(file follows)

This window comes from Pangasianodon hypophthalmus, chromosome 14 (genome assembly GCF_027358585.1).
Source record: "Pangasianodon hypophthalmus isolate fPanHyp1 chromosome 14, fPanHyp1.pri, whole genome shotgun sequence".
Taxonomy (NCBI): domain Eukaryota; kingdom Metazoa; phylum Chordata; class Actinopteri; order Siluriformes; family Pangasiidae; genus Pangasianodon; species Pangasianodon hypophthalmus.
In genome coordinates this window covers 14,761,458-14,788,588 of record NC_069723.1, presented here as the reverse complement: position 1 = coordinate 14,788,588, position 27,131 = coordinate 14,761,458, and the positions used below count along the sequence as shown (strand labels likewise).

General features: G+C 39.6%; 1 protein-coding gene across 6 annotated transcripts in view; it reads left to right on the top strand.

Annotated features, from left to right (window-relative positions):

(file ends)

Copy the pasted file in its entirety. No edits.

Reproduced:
This window comes from Pangasianodon hypophthalmus, chromosome 14 (genome assembly GCF_027358585.1).
Source record: "Pangasianodon hypophthalmus isolate fPanHyp1 chromosome 14, fPanHyp1.pri, whole genome shotgun sequence".
Taxonomy (NCBI): domain Eukaryota; kingdom Metazoa; phylum Chordata; class Actinopteri; order Siluriformes; family Pangasiidae; genus Pangasianodon; species Pangasianodon hypophthalmus.
In genome coordinates this window covers 14,761,458-14,788,588 of record NC_069723.1, presented here as the reverse complement: position 1 = coordinate 14,788,588, position 27,131 = coordinate 14,761,458, and the positions used below count along the sequence as shown (strand labels likewise).

General features: G+C 39.6%; 1 protein-coding gene across 6 annotated transcripts in view; it reads left to right on the top strand.

Annotated features, from left to right (window-relative positions):